Unfortunately, identifying a date for such an event has always proven elusive, even for those who have been studying the situation closely for decades. We can do a fairly good job of describing the dominoes and even predicting a rough order in which they will fall, but an actual date is impossible to predict.
All that we can be certain of is that, when significant events begin to happen on a daily basis and are also increasing in magnitude (increased alleged terror attacks, fracturing financial institutions, increasingly draconian governmental edicts, etc.), we may well have run out of time to prepare. Whatever moves we need to make should already be in place at this point. When the fateful day does come, those who have not prepared will be scrambling for the exit doors, and we will not wish to be crushed in the panic. We’ll want to have already made our own exit quietly.
Many thought that having been squeezed between the terrible performance of his Valeant long and his Herbalife short, that Bill Ackman would quietly fade into the sunset. No such luck, and as he revealed moments ago in a 13D filing, the Pershing Square founder has just gone activist on Chipotle, revealing a 9.9% stake, announcing he is “intend to engage in discussions” with management and the board. with the Issuer and Issuer’s management and board of directors, other stockholders of the Issuer and other interested parties that may relate to the governance and board composition, business, operations, cost structure, management, assets, capitalization, financial condition, strategic plans, and the future of the Issuer.
From the report:
The Pershing Square Funds purchased 554,213 shares of Common Stock for aggregate consideration (including brokerage commissions) of $224,491,131.
The Pershing Square Funds entered into over-the-counter forward purchase contracts providing for the purchase of 2,328,250 shares of Common Stock for a net purchase price of $974,342,953 (less rebate amounts for early settlement, if applicable).
The kneejerk response in the heavily shorted stock is, naturally, to soar some 7% in the afterhours session.
The Issuer is a leading fast casual restaurant company that the Reporting Persons believe has a strong brand, differentiated offering, enormous growth opportunity, and visionary leadership. The Reporting Persons believe that the Issuer’s Common Stock is undervalued and is an attractive investment.
The Reporting Persons intend to engage in discussions with the Issuer and Issuer’s management and board of directors, other stockholders of the Issuer and other interested parties that may relate to the governance and board composition, business, operations, cost structure, management, assets, capitalization, financial condition, strategic plans, and the future of the Issuer.
The Reporting Persons may also propose or take one or more of the actions described in subsections (a) through (j) of Item 4 of Schedule 13D, including but not limited to, solicitation of proxies, and may discuss such actions with the Issuer and Issuer’s management and the board of directors, other stockholders of the Issuer and other interested parties.
The Reporting Persons intend to review their investments in the Issuer on a continuing basis. Depending on various factors and subject to the obligations described herein, including, without limitation, the Issuer’s financial position and strategic direction, actions taken by the board of directors, price levels of shares of Common Stock, other investment opportunities available to the Reporting Persons, concentration of positions in the portfolios managed by the Reporting Persons, tax considerations for investors in the Pershing Square Funds, market conditions and general economic and industry conditions, the Reporting Persons may take such actions with respect to their investments in the Issuer as they deem appropriate, including, without limitation, purchasing additional shares of Common Stock or other financial instruments related to the Issuer or selling some or all of their beneficial or economic holdings, engaging in hedging or similar transactions.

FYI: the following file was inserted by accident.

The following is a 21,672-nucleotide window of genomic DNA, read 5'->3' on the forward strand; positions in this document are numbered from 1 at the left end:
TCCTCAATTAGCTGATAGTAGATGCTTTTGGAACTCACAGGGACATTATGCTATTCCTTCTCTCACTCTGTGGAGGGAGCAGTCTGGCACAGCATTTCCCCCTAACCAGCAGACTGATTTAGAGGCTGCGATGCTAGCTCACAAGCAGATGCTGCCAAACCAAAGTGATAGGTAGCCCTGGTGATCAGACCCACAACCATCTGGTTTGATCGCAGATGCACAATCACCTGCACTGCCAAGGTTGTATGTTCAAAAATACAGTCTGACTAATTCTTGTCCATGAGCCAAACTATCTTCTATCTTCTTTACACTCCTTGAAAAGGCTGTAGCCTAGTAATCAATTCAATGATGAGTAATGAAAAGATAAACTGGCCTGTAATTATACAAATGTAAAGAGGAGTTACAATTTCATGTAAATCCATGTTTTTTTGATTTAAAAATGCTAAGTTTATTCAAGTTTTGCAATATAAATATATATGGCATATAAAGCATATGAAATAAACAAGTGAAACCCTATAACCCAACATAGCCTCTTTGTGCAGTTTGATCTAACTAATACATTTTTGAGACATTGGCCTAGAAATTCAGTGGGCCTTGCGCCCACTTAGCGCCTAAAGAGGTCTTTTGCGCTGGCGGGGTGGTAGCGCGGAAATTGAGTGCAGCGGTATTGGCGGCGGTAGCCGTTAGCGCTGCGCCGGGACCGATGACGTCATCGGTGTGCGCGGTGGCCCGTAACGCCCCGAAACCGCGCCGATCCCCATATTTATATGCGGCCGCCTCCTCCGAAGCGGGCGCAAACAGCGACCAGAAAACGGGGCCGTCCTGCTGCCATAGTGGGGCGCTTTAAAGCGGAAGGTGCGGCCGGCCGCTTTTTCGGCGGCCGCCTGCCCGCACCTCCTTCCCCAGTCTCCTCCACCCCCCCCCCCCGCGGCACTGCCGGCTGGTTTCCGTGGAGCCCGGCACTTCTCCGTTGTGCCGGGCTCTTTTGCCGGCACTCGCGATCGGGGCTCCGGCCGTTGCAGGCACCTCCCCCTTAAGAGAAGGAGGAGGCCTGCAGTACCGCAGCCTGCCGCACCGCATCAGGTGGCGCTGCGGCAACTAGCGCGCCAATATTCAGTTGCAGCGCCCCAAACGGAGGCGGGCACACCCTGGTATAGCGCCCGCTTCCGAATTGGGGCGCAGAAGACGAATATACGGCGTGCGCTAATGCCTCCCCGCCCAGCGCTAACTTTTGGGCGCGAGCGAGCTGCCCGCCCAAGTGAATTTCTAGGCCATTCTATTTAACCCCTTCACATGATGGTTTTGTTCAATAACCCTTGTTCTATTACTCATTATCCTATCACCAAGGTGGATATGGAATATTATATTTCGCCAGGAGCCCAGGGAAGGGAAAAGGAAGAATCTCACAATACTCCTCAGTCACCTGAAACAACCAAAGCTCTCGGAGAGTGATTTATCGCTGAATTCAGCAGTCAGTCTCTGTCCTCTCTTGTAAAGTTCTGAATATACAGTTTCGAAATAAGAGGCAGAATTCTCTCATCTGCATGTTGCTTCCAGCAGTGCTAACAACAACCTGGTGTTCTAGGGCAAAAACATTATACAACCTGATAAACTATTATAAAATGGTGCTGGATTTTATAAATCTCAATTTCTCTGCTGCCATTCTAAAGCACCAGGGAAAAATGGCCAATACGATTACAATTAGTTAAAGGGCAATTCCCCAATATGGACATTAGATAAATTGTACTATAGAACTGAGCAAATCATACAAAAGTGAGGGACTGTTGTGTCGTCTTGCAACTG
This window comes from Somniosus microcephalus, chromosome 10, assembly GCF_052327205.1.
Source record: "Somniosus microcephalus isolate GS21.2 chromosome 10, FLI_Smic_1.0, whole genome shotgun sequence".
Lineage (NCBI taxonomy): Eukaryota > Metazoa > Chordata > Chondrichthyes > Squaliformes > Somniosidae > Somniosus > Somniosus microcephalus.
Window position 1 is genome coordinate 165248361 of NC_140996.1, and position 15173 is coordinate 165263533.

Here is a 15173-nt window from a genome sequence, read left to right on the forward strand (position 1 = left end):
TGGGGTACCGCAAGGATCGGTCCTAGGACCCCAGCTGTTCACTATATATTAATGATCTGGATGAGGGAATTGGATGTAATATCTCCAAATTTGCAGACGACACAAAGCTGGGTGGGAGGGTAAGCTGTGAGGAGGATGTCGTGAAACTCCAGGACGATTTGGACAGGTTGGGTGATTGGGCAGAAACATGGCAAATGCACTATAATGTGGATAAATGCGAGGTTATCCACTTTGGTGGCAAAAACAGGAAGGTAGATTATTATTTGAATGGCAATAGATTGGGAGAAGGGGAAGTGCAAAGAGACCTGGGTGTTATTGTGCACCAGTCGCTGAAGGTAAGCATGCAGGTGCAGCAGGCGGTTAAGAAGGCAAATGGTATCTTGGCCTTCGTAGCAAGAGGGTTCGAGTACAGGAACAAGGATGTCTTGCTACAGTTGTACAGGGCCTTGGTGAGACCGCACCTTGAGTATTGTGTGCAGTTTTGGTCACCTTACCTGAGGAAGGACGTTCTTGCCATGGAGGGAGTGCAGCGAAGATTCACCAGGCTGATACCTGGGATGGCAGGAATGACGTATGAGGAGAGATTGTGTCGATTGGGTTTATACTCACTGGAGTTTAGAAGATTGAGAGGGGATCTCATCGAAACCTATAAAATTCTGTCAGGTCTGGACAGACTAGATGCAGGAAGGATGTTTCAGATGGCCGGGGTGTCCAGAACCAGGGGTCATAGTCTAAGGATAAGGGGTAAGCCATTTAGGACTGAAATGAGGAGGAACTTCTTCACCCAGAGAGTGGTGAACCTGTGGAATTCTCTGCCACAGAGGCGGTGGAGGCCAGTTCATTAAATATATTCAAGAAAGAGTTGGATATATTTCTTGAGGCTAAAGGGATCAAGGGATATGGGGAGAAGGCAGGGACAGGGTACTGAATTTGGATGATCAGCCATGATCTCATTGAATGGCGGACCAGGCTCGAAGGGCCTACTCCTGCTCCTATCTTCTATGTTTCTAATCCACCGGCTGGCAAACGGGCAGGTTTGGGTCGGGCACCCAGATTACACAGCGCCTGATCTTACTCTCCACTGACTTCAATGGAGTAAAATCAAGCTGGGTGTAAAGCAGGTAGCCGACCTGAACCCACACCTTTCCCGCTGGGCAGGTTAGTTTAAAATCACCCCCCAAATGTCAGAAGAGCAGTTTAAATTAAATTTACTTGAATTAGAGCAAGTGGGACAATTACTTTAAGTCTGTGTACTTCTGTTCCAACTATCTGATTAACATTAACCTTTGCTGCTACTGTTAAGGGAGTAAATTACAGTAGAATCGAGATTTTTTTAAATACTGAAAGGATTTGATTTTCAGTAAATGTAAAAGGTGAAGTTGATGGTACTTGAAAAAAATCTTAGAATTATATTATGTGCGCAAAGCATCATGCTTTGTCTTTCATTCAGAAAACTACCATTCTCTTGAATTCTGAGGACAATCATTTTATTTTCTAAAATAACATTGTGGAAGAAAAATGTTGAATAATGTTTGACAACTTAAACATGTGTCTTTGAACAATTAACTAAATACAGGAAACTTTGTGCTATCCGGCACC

Ireland remains especially exposed to another financial shock because of the extremely high levels of public and private debt, the open nature of the economy, and Brexit, Irish Central Bank Governor Philip Lane has warned in a pre-budget letter to Minister for Finance, Michael Noonan.
“Ireland is especially exposed due to the legacy of high public and private debt levels, the sensitivity of small, highly-open economies to international shocks and Brexit-related vulnerabilities,” Ireland’s Central Bank Governor said.
There are many potential international financial and geopolitical shocks today which have the potential to derail the very fragile economic recovery or indeed contribute to a new global debt crisis.
Geopolitical risk remains very high. ‘Brexit’ has created a whole new set of risks to Ireland, the UK and the Eurozone itself. The Middle East remains a powder keg and tensions with Russia remain very real. There is the real risk of conflict and the consequent effect on oil prices, global markets and the global economy.
The governor’s warnings come in the wake of similar warnings from the former deputy governor of the Central Bank who warned in an op-ed in a leading international financial publication, Project Syndicate, that Ireland is at risk of another housing market crash.
There have also been warnings regarding deposit bail-in risks from the CEO of FDB, one of Ireland’s largest insurance companies. The insurance company has been moving cash out of Irish bank deposits and into bonds. In order to read more about Stefan Gerlach’s warning and Fiona Muldoon’s concerns – read Deposit Bail-in and Property Crash Warnings In Ireland here.
These risks are set to impact savers and investors in the coming years. Ignoring them and pretending they have no financial implications for people’s personal finances is imprudent.